Ms. Smith also boasted to the media that the Cache HS has a 97% save rate for dogs which reflects the shelter’s mission:
While they are trained to administer the [euthanasia] injections, that is not the mission of the CHS, said Smith.
The organization’s vision statement is to “work until homelessness and abuse are no longer issues within our community and our adoption services are no longer needed. Through our example and work, we will affect and influence similar activity throughout Utah and the region.”
“Basically, our goal is to put ourselves out of business,” said Smith. “We are only here to respond to a need.”
Last week, Cache HS again responded to a local pet in need. A cat hating neighbor trapped an 8 year old boy’s pet and gave him to the police who took him to the Cache HS. The little boy knocked on every door in the neighborhood, including that of the trapper, asking if anyone had seen his missing kitty. The cat hater told him “No.” The child’s father went to the Cache HS to look for the pet and found him. But the staff refused to release the cat to the owner because the redemption fee had to be paid elsewhere and it was after hours. The owner was told to return in the morning to pick up the cat. When he did return the following morning, he found that Cache HS had oops-killed the cat because nobody had put a note on the records not to kill him. The owner asked for the remains so the pet could be buried, presumably to help the family in their grieving process, but the shelter refused.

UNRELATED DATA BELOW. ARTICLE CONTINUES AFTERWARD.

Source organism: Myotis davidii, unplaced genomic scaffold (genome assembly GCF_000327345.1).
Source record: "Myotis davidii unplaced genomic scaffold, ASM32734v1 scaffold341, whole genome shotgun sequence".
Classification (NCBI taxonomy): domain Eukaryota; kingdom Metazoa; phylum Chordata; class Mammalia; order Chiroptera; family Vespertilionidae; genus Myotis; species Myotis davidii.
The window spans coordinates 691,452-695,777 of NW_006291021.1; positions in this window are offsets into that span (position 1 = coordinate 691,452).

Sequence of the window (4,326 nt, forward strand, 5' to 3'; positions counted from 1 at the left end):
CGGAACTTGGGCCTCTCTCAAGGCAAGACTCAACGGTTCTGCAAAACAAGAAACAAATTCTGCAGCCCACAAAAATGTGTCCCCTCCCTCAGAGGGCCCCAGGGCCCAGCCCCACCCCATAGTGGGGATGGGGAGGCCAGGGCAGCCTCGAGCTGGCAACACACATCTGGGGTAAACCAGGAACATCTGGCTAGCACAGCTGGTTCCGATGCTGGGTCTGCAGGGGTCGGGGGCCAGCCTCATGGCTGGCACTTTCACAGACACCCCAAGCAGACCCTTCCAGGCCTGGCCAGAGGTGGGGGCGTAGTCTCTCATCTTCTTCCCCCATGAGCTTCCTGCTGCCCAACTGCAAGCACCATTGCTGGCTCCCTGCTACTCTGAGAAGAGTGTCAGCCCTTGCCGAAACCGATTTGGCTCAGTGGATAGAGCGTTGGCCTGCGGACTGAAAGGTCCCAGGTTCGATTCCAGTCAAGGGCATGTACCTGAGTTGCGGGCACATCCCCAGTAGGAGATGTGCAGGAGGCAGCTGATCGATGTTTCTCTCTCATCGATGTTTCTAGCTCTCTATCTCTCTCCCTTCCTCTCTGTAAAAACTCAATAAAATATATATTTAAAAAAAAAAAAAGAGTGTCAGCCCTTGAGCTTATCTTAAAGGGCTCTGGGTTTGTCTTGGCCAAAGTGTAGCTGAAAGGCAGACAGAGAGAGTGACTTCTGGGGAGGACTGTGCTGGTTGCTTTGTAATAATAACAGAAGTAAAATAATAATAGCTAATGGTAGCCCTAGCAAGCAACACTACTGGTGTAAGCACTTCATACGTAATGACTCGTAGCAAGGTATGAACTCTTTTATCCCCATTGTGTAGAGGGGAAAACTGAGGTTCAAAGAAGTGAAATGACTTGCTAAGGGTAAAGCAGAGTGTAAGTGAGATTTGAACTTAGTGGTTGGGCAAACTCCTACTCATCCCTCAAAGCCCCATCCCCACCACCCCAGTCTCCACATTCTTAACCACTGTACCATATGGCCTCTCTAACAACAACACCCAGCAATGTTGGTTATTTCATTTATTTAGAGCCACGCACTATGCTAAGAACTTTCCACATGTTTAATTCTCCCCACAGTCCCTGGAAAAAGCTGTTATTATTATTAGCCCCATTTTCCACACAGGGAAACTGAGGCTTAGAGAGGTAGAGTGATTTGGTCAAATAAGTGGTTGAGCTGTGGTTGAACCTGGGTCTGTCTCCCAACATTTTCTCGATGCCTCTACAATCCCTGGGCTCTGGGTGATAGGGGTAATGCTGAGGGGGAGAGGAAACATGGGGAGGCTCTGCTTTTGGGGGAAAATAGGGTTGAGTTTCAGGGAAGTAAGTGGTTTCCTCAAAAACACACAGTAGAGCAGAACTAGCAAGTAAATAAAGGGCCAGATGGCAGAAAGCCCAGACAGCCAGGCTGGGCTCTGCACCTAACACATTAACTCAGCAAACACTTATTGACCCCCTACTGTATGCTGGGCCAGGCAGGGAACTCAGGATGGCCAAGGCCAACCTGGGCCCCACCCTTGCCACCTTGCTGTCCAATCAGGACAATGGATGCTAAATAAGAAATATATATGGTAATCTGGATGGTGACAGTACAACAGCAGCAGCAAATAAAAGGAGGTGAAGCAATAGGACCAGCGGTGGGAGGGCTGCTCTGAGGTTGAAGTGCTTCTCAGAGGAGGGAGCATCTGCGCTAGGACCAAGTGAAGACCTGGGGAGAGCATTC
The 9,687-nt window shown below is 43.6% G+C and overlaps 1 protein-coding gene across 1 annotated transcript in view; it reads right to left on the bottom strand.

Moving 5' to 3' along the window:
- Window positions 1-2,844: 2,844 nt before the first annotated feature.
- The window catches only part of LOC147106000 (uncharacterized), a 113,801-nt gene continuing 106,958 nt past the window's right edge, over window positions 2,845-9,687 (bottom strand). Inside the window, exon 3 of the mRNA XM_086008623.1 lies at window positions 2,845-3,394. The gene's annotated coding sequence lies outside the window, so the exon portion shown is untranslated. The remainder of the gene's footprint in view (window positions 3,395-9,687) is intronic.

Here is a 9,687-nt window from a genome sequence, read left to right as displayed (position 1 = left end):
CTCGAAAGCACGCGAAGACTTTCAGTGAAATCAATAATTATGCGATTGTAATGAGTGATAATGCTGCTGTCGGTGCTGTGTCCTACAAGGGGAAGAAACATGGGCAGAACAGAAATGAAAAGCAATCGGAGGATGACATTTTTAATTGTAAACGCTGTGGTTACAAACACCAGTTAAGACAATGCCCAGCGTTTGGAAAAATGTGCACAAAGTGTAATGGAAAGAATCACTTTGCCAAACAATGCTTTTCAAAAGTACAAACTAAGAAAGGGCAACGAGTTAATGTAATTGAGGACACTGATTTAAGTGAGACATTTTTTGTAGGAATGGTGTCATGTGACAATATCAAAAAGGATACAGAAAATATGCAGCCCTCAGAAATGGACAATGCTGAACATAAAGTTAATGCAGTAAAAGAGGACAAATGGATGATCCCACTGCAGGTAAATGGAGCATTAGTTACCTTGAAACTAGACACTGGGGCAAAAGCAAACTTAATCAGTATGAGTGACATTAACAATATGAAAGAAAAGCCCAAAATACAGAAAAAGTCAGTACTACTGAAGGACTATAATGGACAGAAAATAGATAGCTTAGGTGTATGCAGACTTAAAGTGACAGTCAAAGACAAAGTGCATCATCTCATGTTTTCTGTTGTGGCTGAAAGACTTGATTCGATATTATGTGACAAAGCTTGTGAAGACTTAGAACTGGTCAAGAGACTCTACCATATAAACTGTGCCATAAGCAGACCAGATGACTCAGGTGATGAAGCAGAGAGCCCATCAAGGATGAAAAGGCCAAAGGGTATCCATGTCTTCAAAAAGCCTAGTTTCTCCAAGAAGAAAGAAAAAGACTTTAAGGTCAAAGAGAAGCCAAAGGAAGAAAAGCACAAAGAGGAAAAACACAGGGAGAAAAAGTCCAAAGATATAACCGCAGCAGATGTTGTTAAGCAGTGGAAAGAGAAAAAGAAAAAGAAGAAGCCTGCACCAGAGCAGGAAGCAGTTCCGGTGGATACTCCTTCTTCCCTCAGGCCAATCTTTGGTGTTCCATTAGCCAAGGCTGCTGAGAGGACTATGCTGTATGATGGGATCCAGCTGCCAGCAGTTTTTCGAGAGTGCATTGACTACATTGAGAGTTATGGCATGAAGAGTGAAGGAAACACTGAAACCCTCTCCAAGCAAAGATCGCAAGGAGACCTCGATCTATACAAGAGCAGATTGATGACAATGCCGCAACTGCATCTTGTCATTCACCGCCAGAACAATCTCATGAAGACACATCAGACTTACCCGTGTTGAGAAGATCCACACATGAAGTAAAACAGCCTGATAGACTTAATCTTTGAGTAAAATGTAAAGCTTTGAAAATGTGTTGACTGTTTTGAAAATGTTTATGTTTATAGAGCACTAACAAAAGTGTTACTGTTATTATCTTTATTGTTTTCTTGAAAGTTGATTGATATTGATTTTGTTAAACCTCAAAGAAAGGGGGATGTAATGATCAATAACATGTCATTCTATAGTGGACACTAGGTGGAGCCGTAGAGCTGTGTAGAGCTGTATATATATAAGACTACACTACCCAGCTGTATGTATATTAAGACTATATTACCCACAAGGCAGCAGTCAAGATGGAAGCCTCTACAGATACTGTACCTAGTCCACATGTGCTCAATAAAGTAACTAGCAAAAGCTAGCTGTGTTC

The above link is a letter the 8 year old boy wrote to the local paper about the needless killing of his pet. It serves as a tragic reminder that shelter services are perhaps more accurately described as “family services” since their actions impact families. In the words of the heartbroken 8 year old boy:
She had just forgotten to write a note to save a member of my family. They killed him and I don’t know why.
I don’t know why either. The Cache HS reports that it saves only 37% of the cats in its care. In this case, they had an opportunity to save one pet by returning him to his family. They refused, apparently over money and protocol. When Mr. Peterson spoke to the local paper about Whitey’s killing, he said:
“If this is in fact protocol, then protocol needs to change[.]”
I agree with Mr. Peterson. The Cache HS director says they are working to put themselves out of business. Please Ms. Smith, do it. Today. The protocols employed by the Cache HS are putting families out of the happiness business and putting beloved pets out of the life business. Do the families in your region a favor and close your doors today. Demand that the community leaders in your service area come up with a true shelter to address the needs of lost and homeless pets by implementing the programs of the No Kill Equation. The community can not endure much more of your “mission”.